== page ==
Voluntary benefits are products and services that are offered by employers but paid for mostly or 100% by employees via payroll deductions. This is in contrast to health insurance premiums, of which employers usually pay a significant portion.
Voluntary benefits can include things like life insurance, dental insurance, vision insurance, disability insurance, critical illness insurance, and accident insurance. It can even include products like identity theft protection, travel insurance, mortgage protection insurance, and medical insurance for pets.
Why would I offer voluntary benefits to my employees?
Your business can get cheaper rates for these benefits than your employees would individually, which makes voluntary benefits a bargain for employees who want the coverage. In many cases, employees are also gaining access to different types of coverage that they might not have even known about before.
And since employees pay all or most of the cost, it’s very inexpensive for employers to offer these benefits. That makes voluntary benefits a win-win for employers and employees.
Voluntary benefits can be offered by the same insurers that provide health insurance for your business, but there are also companies that specialize in voluntary benefits. A broker will be able to help you determine what voluntary benefits package will work best for your business and your employees.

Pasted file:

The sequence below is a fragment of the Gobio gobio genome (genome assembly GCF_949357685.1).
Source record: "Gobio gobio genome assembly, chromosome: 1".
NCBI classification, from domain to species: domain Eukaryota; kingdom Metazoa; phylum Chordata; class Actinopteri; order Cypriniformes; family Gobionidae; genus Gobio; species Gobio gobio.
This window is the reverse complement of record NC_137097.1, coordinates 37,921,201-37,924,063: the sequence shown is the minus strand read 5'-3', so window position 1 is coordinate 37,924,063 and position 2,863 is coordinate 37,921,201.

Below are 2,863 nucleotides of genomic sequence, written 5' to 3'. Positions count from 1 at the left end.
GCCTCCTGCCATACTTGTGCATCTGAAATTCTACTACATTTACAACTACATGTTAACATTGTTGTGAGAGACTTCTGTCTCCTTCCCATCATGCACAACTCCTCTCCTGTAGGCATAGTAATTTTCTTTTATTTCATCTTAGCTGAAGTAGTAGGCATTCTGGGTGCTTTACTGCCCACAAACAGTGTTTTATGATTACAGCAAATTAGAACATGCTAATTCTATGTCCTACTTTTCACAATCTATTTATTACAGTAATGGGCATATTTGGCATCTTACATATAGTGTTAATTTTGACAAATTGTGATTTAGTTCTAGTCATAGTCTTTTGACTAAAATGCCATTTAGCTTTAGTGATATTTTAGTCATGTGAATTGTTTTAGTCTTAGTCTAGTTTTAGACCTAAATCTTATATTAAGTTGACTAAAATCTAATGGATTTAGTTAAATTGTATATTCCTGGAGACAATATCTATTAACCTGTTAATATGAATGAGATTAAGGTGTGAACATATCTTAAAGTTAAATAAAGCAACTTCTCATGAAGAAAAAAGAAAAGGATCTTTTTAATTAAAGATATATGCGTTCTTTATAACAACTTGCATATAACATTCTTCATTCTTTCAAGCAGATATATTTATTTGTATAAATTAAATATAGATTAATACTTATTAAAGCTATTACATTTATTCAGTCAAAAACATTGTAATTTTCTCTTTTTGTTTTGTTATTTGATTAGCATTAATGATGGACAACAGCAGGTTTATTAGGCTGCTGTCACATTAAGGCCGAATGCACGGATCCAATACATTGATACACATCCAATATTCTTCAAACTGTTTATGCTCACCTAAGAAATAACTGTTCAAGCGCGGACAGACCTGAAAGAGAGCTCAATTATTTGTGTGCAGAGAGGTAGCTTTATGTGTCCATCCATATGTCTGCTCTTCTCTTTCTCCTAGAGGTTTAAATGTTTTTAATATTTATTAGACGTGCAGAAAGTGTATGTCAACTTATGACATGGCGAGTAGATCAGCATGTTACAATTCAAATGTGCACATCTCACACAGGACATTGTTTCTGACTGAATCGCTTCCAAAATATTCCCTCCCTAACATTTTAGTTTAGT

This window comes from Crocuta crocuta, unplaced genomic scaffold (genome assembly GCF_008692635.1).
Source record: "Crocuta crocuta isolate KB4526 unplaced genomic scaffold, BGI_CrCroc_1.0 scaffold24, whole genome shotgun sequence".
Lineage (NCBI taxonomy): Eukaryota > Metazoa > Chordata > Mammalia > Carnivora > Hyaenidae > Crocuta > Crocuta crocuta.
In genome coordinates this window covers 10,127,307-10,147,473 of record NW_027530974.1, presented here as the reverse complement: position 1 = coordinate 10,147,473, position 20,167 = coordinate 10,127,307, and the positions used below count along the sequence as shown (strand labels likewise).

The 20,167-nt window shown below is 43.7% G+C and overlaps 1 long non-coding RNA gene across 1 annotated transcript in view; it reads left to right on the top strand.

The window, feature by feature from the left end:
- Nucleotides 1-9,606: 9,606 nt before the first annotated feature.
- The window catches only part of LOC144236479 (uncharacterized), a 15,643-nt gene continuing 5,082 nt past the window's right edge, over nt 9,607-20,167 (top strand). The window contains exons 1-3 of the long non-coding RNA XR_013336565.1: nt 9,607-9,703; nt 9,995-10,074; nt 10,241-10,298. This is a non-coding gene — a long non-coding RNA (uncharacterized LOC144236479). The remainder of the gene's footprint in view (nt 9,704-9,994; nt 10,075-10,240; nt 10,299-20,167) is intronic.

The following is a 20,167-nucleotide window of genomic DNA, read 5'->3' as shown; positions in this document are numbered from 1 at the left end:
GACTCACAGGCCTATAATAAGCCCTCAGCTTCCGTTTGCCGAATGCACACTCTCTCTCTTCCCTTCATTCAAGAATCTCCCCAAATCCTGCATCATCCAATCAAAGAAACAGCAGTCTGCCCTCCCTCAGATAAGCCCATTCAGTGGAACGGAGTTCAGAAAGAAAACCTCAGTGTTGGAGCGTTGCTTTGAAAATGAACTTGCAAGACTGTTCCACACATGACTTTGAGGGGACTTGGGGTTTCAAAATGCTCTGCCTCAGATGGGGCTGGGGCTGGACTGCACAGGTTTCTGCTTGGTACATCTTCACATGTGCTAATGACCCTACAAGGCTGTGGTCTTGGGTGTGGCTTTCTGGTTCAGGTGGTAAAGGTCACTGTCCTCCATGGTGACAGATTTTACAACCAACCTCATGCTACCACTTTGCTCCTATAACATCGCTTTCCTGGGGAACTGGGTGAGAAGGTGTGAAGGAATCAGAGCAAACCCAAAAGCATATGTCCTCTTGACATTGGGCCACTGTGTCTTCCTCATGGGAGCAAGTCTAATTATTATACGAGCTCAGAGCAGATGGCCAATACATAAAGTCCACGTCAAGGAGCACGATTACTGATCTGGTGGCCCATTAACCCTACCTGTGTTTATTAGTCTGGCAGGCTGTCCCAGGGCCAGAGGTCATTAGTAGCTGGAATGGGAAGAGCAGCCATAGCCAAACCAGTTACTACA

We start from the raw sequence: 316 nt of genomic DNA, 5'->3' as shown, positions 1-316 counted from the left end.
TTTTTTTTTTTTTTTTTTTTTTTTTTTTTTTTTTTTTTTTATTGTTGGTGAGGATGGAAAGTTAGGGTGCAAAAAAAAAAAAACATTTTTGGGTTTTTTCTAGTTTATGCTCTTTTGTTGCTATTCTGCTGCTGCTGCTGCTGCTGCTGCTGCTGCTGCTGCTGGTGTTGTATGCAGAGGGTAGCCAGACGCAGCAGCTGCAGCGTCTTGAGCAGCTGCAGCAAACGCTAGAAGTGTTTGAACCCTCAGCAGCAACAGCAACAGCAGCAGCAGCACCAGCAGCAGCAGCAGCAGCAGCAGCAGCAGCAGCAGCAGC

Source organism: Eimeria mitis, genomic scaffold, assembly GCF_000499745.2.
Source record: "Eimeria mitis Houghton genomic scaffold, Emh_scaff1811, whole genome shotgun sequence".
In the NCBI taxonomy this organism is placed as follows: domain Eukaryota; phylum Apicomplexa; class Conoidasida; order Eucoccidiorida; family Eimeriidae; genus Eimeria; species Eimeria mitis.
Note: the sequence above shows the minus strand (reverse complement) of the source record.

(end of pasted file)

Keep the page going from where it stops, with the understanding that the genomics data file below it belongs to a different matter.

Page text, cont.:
Are voluntary benefits pre-tax or post-tax?
Should I Apply for a PPP Loan? Common Employer Questions, AnsweredFinances and Taxes
Depending on the type of voluntary benefit, employee contributions may be treated as pre- or post-tax.
For some benefits, it’s possible to have employees’ contributions deducted from payroll pre-tax. If you choose to do this, note that your employees may have to pay taxes on some of the pre-tax benefits they receive, if and when they need to use those voluntary benefits.
Many of the more common employee benefits are treated as pre-tax as part of a Section 125 cafeteria plan. These pre-tax voluntary benefits include:
- 401(k) contributions
- Adoption assistance programs
- Dependent care assistance programs
- Employer-sponsored accident and health plans (including FSAs and accidental death & dismemberment policies)
- Group term life insurance (up to $50,000)
- HSA contributions
- Long-term and short-term disability coverage